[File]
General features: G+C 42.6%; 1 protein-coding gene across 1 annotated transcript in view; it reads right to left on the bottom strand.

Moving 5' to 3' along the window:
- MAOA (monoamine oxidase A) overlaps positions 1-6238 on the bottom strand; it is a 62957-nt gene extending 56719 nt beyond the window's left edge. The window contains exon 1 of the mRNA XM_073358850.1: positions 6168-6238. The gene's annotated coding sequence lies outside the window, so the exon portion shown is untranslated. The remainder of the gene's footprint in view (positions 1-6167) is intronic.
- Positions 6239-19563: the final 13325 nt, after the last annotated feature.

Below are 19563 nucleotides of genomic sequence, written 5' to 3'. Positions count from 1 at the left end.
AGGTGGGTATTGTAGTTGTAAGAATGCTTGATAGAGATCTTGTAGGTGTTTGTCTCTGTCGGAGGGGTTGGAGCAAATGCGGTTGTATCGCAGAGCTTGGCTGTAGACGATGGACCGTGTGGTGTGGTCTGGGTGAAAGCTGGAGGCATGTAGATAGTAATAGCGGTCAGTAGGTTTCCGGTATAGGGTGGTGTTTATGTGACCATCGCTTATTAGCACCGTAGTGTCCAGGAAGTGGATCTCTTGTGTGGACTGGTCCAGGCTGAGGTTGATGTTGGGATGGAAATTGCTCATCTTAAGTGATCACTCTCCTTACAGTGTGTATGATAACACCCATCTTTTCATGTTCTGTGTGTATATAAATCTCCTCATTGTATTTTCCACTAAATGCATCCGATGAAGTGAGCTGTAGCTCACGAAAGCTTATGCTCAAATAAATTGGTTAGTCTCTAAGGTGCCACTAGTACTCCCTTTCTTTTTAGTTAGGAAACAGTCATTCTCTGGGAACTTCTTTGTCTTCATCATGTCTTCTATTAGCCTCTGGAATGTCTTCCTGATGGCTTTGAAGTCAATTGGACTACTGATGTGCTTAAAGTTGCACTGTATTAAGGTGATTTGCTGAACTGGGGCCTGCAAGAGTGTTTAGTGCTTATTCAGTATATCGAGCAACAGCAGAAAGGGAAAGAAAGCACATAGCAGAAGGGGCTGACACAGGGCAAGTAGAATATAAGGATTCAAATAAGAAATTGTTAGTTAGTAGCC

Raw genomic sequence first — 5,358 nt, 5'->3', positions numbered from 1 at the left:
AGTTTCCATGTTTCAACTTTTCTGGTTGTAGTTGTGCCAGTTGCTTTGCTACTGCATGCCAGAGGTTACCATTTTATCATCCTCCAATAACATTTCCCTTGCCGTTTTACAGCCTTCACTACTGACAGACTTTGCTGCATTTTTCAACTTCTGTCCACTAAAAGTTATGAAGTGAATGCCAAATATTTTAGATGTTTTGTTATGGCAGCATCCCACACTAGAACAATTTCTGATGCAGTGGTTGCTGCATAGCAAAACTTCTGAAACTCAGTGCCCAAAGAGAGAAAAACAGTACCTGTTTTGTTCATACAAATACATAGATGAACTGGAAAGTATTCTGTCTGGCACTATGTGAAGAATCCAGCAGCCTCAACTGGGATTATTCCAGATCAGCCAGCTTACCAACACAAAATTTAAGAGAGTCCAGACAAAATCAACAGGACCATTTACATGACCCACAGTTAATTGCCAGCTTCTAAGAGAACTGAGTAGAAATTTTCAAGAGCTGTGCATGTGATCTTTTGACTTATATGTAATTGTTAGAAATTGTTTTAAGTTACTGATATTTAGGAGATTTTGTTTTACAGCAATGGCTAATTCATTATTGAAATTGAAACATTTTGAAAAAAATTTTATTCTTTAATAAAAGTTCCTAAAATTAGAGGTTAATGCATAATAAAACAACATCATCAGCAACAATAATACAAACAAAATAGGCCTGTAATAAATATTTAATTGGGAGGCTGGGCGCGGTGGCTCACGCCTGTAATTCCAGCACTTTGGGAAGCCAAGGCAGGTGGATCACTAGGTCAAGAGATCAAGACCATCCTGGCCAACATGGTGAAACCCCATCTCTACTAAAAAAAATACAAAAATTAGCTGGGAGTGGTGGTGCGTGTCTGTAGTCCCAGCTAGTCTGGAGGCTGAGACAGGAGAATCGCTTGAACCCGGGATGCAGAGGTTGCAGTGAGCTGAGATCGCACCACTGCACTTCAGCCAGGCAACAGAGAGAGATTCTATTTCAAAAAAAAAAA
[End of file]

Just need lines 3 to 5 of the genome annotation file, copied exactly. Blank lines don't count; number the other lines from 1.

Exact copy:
- MAOA (monoamine oxidase A) overlaps positions 1-6238 on the bottom strand; it is a 62957-nt gene extending 56719 nt beyond the window's left edge. The window contains exon 1 of the mRNA XM_073358850.1: positions 6168-6238. The gene's annotated coding sequence lies outside the window, so the exon portion shown is untranslated. The remainder of the gene's footprint in view (positions 1-6167) is intronic.
- Positions 6239-19563: the final 13325 nt, after the last annotated feature.

Below are 19563 nucleotides of genomic sequence, written 5' to 3'. Positions count from 1 at the left end.